Next week, President Biden will welcome Philippine President Ferdinand Marcos Jr. and Japanese Prime Minister Fumio Kishida, in a joint high-level meeting at the White House, where China's influence in the region is expected to be at the top of the agenda.

During the phone call with Mr. Xi, President Biden urged China to do more to meet its commitments to stop illegal narcotics flows and to include on the list of banned exports more chemical constituents, of which it can to produce drugs. The commitment to this was made last year during the high-level meeting held in Woodside, California, in the framework of the meetings of the Asia-Pacific Economic Cooperation initiative.

During the November meeting, Presidents Biden and Xi also agreed that their governments would hold formal talks about the capabilities and risks of advanced artificial intelligence. These talks are expected to begin in the coming weeks. The two presidents touched on the issue on Tuesday, just two weeks after China and the United States joined more than 120 other countries in backing a United Nations resolution calling for global action on the new technology.

During the call, President Biden again warned President Xi against meddling in the 2024 U.S. election and against continued malicious cyber attacks on critical U.S. infrastructure, according to a senior U.S. administration official who discussed the content of the call on the condition that not to be identified.

He also expressed concern about human rights in China, including Hong Kong's new restrictive national security law and the country's treatment of minorities, as well as the plight of Americans who are detained or banned from leaving. from China.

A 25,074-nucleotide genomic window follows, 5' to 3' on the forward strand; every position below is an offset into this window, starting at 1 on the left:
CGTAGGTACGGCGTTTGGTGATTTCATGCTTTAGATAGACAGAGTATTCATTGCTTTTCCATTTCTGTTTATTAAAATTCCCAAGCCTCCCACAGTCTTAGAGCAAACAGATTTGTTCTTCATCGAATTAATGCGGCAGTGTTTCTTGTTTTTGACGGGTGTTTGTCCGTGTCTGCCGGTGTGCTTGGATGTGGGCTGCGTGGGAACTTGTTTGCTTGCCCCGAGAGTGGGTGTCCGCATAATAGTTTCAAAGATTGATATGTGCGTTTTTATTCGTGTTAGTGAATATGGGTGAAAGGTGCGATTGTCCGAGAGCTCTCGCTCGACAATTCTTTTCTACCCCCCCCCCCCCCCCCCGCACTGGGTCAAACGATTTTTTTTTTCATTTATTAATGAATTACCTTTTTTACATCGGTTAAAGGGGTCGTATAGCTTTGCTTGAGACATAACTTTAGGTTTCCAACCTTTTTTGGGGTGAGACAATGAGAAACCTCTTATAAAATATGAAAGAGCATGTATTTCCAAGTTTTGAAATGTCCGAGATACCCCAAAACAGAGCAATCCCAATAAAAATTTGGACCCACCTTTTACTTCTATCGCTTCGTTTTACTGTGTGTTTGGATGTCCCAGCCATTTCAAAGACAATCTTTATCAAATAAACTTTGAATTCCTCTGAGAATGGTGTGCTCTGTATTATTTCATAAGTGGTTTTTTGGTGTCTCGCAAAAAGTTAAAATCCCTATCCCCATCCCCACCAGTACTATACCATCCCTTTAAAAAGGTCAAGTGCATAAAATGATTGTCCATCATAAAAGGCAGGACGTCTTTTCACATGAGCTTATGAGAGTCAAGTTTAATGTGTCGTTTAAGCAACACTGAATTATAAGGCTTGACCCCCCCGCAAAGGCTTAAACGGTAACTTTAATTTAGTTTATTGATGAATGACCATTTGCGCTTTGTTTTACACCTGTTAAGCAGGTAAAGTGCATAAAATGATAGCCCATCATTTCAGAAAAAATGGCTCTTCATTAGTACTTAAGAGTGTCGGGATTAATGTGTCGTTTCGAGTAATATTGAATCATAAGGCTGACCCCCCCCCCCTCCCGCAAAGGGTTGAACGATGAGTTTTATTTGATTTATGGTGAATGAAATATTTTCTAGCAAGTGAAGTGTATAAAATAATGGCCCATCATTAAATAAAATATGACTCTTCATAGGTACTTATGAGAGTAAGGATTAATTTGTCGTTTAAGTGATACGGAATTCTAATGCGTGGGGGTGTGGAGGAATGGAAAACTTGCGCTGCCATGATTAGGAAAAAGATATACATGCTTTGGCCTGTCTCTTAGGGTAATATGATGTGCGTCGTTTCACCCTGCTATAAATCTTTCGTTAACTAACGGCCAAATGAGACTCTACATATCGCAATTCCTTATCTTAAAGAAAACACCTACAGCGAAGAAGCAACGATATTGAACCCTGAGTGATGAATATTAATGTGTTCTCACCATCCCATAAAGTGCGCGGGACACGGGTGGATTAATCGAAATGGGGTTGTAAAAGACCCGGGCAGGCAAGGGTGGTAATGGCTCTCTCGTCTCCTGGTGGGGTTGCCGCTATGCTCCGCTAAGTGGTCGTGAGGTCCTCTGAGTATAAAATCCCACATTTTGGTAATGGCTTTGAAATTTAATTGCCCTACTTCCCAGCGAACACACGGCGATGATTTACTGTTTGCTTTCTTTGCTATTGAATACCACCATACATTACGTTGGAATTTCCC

President Biden also pressed China on its defense relationship with Russia, which is trying to rebuild its industrial base while continuing to attack Ukraine. And he called on Beijing to influence North Korea to contain this isolated and unpredictable nuclear power.

As the leaders of the world's two largest economies, President Biden also expressed his concern to President Xi about China's "unfair economic practices," according to the official, and reiterated that the United States will take steps to safeguard its economic interests. and security, including limiting the provision of certain advanced technologies to China.

President Xi complained that the measures that the United States is taking in recent months to stop the push on the Chinese economy, trade and technology and that the list of Chinese companies under sanctions has grown even more, something that is not "reducing the risks, but it is creating dangers", said the Chinese TV channel announcement.

The phone call between the two leaders came ahead of Secretary Yellen's week-long visit to Guangzhou and Beijing for bilateral meetings on the issue with financial sector leaders of the world's second-largest economy, including Vice Premier He Lifeng, the governor of the central bank Chinese Pan Gongsheng, former Vice Premier Liu He, as well as American company executives and local leaders.